Healing art | Arts & Culture

Healing art

Healing art

Congressman John Lewis speaking to students at Hill Auditorium. Photo by Mark Gjukich.

By Lauren McLeod

Art plays a vital role in healing and it gets a lead part at the new C.S. Mott Children’s Hospitaland Von Voigtlander Women’s Hospital.

To view a slideshow of the collection, please visit:
http://www.flickr.com//photos/umhealthsystem/sets/72157627208580513/show/

When discussions about the new hospitals first began, two of Ann Arbor’s most powerful cultural forces met to determine how they could create a world-class art collection.

Jan Brandon, who currently co-chairs the Grand Opening Committee for the new hospitals, and James Steward, former director of the University of Michigan’s Museum of Art, met with Pat Warner, the hospitals’ executive director, to discuss the prospect of collaborating to assemble a one-of- a-kind art collection.

Their discussions resulted in a partnership between the hospitals and the U-M Museum of Art – the first relationship of its kind for a healthcare institution.

“Across the University, there is strong emphasis on diverse programs working together to accomplish great things,” Brandon says. “We saw this as a fantastic opportunity to promote collaboration between departments as a method of achieving a significant goal.”

A committee of Mott and UMMA administrators, doctors, and patient advocates, began meeting regularly in 2007 to consider pieces.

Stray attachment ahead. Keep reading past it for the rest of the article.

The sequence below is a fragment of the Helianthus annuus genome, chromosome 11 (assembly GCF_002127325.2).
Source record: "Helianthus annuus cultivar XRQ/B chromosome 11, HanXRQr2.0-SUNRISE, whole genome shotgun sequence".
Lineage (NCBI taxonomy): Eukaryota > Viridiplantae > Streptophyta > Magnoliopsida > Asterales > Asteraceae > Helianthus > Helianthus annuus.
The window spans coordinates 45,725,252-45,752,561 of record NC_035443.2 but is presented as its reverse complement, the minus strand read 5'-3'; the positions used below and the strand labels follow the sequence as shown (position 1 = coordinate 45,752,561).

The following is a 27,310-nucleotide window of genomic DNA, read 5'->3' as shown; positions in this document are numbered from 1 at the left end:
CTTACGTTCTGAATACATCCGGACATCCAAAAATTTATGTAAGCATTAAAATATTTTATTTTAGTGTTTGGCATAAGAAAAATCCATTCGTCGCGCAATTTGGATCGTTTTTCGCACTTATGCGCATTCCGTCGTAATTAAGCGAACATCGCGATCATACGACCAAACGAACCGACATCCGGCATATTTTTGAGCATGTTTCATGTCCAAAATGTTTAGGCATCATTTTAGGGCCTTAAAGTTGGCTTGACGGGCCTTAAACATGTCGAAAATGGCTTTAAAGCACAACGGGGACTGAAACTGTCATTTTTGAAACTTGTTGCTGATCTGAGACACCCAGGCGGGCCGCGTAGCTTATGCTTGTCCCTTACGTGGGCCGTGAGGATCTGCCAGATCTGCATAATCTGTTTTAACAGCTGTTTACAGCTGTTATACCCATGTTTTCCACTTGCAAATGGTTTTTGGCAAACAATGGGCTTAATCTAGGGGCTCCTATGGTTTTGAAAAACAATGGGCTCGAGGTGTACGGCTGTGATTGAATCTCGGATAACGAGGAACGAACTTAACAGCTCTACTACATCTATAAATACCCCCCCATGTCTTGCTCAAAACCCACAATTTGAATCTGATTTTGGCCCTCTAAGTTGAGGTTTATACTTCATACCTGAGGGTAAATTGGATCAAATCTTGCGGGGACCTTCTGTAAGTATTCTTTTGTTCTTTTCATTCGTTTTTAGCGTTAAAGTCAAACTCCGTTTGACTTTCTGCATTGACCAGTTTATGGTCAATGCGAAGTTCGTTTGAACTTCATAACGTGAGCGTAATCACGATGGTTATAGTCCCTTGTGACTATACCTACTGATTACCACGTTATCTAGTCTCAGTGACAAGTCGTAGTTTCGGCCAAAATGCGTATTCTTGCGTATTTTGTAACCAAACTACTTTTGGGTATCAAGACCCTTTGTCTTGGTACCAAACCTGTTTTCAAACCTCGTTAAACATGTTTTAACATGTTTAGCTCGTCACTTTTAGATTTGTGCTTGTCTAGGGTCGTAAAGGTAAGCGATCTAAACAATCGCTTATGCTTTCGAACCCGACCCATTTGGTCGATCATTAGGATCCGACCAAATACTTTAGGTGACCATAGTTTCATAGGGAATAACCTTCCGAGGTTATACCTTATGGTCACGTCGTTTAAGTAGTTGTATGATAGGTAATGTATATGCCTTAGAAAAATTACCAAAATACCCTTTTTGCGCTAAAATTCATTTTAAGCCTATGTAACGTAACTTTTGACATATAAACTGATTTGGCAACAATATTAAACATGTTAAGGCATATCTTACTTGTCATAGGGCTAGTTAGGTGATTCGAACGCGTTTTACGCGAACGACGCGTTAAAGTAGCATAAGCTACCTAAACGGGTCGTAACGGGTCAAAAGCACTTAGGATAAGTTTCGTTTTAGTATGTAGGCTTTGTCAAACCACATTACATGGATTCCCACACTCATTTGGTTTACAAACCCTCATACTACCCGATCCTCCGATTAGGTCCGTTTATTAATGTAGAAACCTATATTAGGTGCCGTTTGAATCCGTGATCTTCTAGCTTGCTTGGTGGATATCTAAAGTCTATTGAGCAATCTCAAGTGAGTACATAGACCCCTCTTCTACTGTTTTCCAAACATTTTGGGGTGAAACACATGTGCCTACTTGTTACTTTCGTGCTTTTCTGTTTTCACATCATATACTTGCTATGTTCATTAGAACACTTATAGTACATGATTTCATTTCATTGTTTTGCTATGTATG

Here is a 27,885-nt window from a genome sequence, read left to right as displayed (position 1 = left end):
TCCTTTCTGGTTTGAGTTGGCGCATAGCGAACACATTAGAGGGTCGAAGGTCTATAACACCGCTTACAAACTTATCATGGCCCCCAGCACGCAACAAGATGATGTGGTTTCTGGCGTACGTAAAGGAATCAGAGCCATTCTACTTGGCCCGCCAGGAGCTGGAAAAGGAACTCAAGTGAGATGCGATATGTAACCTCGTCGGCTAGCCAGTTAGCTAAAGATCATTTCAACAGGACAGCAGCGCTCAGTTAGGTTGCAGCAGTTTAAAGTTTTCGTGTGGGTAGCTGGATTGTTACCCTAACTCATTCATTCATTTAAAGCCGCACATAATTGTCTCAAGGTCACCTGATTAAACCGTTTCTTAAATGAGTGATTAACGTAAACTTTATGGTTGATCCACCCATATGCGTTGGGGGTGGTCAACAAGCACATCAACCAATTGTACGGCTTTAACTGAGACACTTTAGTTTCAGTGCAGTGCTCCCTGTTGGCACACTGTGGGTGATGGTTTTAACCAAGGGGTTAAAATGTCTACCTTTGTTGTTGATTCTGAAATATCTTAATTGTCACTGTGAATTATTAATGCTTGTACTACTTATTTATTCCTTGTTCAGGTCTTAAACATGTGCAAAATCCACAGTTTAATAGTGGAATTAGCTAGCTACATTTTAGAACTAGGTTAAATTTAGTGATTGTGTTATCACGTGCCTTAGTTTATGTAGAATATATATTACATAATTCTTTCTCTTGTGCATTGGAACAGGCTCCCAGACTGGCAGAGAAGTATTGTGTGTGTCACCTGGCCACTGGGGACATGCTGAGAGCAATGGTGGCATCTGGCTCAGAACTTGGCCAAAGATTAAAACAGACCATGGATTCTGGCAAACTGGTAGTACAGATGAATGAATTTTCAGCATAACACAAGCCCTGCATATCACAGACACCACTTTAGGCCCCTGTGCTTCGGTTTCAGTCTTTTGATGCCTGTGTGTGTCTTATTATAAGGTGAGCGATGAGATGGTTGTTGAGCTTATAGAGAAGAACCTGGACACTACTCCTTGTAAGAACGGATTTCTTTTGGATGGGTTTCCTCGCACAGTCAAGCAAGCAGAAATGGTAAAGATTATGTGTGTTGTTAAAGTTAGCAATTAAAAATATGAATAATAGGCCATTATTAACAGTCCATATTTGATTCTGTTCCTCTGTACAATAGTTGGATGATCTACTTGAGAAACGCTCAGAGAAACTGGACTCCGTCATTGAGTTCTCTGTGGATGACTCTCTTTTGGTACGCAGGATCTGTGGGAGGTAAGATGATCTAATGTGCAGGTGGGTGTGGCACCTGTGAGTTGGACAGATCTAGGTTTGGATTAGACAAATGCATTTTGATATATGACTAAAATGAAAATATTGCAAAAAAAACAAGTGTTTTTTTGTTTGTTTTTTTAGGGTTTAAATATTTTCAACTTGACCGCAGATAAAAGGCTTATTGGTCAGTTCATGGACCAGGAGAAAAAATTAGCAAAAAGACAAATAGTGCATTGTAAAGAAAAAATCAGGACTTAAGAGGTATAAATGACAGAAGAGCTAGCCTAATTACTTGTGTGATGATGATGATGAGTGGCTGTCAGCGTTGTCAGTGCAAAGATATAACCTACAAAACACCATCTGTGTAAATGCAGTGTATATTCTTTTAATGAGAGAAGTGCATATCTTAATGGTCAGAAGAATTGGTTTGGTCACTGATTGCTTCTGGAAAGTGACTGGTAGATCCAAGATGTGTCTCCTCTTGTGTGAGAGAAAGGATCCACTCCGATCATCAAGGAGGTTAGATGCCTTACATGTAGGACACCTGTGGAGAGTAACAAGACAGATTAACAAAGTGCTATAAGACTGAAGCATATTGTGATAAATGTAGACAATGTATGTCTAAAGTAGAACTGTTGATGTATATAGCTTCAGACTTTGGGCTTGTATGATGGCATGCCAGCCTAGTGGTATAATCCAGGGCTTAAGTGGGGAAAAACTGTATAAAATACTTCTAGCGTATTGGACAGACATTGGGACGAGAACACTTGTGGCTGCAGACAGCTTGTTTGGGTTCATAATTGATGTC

What resulted is a collection funded entirely through the support of private donors. It features 241 individual pieces by celebrated artists, including U-M alum Michele Oka Doner, known for her public art installations, including the mile-long embedded terrazzo A Walk on the Beach at the Miami International Airport. It also features the work of Paul Villinski, a New York-based artist whose works appear in more than 90 exhibitions around the United States.

Thirty-one of the 50 artists represented in the collection were educated, born in and or have lived in Michigan. Many artists included are faculty members at U-M, Eastern Michigan University, Wayne State University and Cranbrook Academy of Art.

Included in the collection is work by three recipients of the 2011 Kresge Artist Fellowship from the Detroit-based Kresge Foundation.

Melanie Manos, lecturer at the U-M School of Art and Design, led the selection process.

Over the course of three years, Manos and the committee selected the pieces for the collection. Roughly half of the artists represented in the collection, which will be installed beginning in September, are women.

“We felt that it was important to be conscious of having a strong representation of women artists, and we wanted to be supportive of regional artists as much as possible,” Manos says. “We also were aware of giving business to local galleries and art dealers.”

The collection was largely inspired by the natural landscape of Nichols Arboretum, the 123 acre University-owned natural park that the building overlooks.